And just like the Michigan school which tried to alert the Crumbleys to the fact their child was signalling a murderous act in the making.
HAVE YOUR SAY: Is juvenile crime a problem where you live? Should there be court-imposed consequences for parents when their kids commit crimes? Have we lost that sense of community when it comes to keeping minors on the straight and narrow? Email us: firstname.lastname@example.org
SHARE THE LOVE: If you enjoy The Echidna, forward it to a friend so they can sign up, too.
IN CASE YOU MISSED IT:
- Working families are still under acute financial pressure but fewer cash rate hikes of late has tempered growth in their overall living costs. In the 12 months to the December quarter, living costs rose 6.9 per cent for employee households, down from the 9.6 per cent peak in the June 2023 quarter.
- The ABC has scrapped a planned drag storytime event citing "hateful and offensive" backlash. The national broadcaster had invited families from the LGBTQIA+ community to be involved in the filming of a drag storytime event at a Sydney library for its Mardi Gras coverage.
- Anthony Albanese has led calls to lift workplace standards in Parliament House after delivering a commitment on domestic violence. The Prime Minister used an International Women's Day speech to commit to ending violence against women and children.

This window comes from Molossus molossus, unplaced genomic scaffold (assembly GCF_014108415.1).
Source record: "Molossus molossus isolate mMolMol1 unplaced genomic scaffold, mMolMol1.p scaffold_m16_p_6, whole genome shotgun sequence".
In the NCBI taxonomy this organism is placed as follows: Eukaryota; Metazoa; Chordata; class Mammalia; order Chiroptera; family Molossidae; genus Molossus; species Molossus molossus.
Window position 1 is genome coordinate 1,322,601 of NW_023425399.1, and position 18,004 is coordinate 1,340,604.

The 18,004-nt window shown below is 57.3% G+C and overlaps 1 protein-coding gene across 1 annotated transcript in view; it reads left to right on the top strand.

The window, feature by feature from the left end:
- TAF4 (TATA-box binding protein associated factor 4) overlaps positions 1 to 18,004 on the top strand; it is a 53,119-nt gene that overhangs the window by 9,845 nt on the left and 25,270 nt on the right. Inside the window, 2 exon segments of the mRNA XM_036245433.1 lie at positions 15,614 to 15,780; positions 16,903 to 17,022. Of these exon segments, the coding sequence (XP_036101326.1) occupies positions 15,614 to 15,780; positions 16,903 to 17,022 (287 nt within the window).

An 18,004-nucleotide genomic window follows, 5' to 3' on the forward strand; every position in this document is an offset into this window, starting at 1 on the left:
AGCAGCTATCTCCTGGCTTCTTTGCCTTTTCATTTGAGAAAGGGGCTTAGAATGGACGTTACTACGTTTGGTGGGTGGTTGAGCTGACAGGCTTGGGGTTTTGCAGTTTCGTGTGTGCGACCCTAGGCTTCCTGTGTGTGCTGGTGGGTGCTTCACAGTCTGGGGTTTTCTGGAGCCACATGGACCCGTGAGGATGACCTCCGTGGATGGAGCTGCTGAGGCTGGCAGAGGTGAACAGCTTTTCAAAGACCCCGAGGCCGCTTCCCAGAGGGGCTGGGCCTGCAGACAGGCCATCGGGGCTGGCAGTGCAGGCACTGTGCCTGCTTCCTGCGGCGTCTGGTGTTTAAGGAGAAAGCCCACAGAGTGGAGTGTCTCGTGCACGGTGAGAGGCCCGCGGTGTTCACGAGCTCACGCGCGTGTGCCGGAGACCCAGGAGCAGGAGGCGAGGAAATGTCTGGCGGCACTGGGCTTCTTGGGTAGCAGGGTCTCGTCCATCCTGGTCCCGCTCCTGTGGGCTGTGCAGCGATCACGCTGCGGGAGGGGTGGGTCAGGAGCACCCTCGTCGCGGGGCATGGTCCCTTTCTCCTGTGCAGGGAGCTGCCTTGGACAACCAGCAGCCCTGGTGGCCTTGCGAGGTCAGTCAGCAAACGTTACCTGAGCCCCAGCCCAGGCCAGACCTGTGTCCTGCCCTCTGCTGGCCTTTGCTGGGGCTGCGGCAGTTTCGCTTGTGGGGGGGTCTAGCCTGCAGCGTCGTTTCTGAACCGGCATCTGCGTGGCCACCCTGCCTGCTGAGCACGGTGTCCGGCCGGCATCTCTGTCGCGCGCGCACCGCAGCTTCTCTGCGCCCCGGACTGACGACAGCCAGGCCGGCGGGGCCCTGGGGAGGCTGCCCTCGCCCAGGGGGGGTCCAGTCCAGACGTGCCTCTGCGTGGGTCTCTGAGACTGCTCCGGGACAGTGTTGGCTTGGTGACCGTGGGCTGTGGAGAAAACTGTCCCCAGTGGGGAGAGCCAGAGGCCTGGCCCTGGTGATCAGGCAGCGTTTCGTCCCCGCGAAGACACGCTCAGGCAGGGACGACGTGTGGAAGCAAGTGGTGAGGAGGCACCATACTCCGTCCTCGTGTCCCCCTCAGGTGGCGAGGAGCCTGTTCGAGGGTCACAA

THEY SAID IT: "As a newspaper reporter, I covered and was around a fair number of crime scenes involving juvenile delinquents, and few things bothered me more than listening to their parents. Crying, ranting, proclaiming how great their children were despite being kicked out of school or previous run-ins with the law." - LZ Granderson, Los Angeles Times columnist
YOU SAID IT: Stranger than fiction, the mysterious death of a British spy would make a great plotline for an espionage novel.
Irene writes: "What a sad story about Gareth Williams, a life cut short. Could there have been two sets of keys for the padlocked North Face bag? John, I haven't got tired of getting up at the crack of dawn to read The Echidna. Wonderful start for my day."
"I loved your account of Gareth Williams' death, some known evidence of the Coroner and Scotland Yard, that muddies the bathwater, a lot more than it clarifies," writes Donald. "I would also like to spin a more complex tale of it myself with a bit more information. Thanks, well done."
Samantha writes: "Who needs keys to lock a padlock? Surely they would have been put in the bag before it was closed and locked."
"ASIO workers are not spies," writes Philip. "They're spy catchers. ASIS are spies."
Bob writes: "Best spy story ever. The cracks in the camouflage were always there, but The Echidna finally revealed himself as a lefty spy. Recruited by the ABC (7.30 Report) back in the 80s."
"What an interesting piece today from you on the definite plot for a new spy novel. In the past I have enjoyed a good spy novel, and closely followed the Spycatcher case. I found The Spy Catcher Trial by Malcolm Turnbull a really fascinating read, and well written too. My consciousness of spying was initially alerted by a work colleague who lived at McMahons Point in the 1970s, very close to what was recently established as a spy agency location. Close neighbours were aware the residence was not just an ordinary set of friendly neighbours. Keep up the great work."